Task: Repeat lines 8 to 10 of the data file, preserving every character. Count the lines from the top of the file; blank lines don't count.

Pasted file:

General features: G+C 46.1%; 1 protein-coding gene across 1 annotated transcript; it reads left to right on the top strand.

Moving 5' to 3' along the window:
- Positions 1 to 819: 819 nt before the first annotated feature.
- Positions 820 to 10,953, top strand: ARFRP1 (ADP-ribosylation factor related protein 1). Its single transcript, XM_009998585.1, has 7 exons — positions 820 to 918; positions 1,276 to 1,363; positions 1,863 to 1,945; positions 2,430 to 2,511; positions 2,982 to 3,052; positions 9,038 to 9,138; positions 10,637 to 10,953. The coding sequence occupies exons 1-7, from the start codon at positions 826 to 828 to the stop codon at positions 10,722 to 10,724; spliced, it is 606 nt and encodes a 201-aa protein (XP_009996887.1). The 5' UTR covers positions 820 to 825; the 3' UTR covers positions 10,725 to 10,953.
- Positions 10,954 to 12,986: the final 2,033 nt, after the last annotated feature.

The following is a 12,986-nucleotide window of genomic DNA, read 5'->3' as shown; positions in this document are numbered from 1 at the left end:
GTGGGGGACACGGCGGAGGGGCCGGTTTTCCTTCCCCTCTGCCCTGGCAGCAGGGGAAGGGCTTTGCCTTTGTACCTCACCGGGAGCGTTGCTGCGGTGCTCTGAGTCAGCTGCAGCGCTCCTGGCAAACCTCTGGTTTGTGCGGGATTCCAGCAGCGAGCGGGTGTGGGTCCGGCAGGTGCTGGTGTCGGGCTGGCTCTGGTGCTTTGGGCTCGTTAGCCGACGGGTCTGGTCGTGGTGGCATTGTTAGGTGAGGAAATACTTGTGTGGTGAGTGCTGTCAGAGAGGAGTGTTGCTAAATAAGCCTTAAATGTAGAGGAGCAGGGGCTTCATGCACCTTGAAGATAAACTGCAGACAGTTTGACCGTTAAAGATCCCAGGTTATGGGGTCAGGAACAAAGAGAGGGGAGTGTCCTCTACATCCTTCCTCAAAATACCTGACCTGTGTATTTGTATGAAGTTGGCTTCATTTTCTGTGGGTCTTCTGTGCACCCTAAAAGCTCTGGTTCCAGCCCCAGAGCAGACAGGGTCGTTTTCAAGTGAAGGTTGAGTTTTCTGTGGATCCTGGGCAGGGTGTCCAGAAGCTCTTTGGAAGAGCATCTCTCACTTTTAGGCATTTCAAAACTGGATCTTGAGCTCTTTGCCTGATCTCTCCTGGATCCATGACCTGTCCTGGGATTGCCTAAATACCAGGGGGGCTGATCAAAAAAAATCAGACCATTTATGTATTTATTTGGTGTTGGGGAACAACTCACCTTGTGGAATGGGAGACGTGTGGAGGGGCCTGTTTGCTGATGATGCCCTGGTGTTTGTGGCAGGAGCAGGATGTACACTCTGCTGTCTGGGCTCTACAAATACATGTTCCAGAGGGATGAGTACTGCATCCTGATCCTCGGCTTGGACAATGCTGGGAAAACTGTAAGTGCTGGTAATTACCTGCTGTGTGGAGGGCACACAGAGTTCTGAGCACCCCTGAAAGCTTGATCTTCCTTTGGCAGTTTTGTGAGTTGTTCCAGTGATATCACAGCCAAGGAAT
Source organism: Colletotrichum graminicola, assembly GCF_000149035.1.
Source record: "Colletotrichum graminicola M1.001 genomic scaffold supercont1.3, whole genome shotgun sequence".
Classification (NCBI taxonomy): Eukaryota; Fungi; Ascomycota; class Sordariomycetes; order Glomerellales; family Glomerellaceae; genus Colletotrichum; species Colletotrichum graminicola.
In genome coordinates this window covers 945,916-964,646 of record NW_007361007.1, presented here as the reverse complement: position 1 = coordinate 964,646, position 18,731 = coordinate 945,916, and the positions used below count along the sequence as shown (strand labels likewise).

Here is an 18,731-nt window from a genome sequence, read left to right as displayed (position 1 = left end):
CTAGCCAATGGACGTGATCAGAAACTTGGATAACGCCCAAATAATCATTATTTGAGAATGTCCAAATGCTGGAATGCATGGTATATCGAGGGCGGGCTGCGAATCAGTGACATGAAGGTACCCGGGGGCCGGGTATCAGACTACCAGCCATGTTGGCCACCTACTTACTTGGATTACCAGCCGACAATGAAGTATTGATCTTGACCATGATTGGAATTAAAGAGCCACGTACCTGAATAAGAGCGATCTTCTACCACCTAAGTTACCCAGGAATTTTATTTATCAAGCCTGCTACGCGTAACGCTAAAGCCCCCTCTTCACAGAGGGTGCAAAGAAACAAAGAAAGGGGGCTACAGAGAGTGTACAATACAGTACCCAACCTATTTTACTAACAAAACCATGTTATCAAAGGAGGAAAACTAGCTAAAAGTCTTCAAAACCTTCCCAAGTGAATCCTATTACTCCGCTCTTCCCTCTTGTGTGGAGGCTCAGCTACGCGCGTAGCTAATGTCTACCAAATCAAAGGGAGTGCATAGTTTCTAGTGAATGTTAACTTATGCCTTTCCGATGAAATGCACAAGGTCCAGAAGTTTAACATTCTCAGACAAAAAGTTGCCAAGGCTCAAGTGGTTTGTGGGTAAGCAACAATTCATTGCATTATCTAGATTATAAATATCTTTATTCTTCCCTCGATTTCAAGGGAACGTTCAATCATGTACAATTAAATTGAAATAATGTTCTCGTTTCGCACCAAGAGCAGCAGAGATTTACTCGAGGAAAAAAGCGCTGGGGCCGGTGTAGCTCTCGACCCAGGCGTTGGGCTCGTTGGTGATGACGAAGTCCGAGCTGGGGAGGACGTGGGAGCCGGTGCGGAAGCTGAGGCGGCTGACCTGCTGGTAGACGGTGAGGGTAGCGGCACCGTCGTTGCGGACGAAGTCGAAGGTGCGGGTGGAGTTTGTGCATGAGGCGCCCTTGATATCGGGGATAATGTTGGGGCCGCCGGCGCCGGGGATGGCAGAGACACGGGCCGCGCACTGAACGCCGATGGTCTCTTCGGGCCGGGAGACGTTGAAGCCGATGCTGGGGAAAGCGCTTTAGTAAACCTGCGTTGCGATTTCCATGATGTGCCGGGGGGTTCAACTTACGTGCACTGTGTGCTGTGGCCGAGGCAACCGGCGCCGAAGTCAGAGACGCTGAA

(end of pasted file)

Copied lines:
Source organism: Colletotrichum graminicola, assembly GCF_000149035.1.
Source record: "Colletotrichum graminicola M1.001 genomic scaffold supercont1.3, whole genome shotgun sequence".
Classification (NCBI taxonomy): Eukaryota; Fungi; Ascomycota; class Sordariomycetes; order Glomerellales; family Glomerellaceae; genus Colletotrichum; species Colletotrichum graminicola.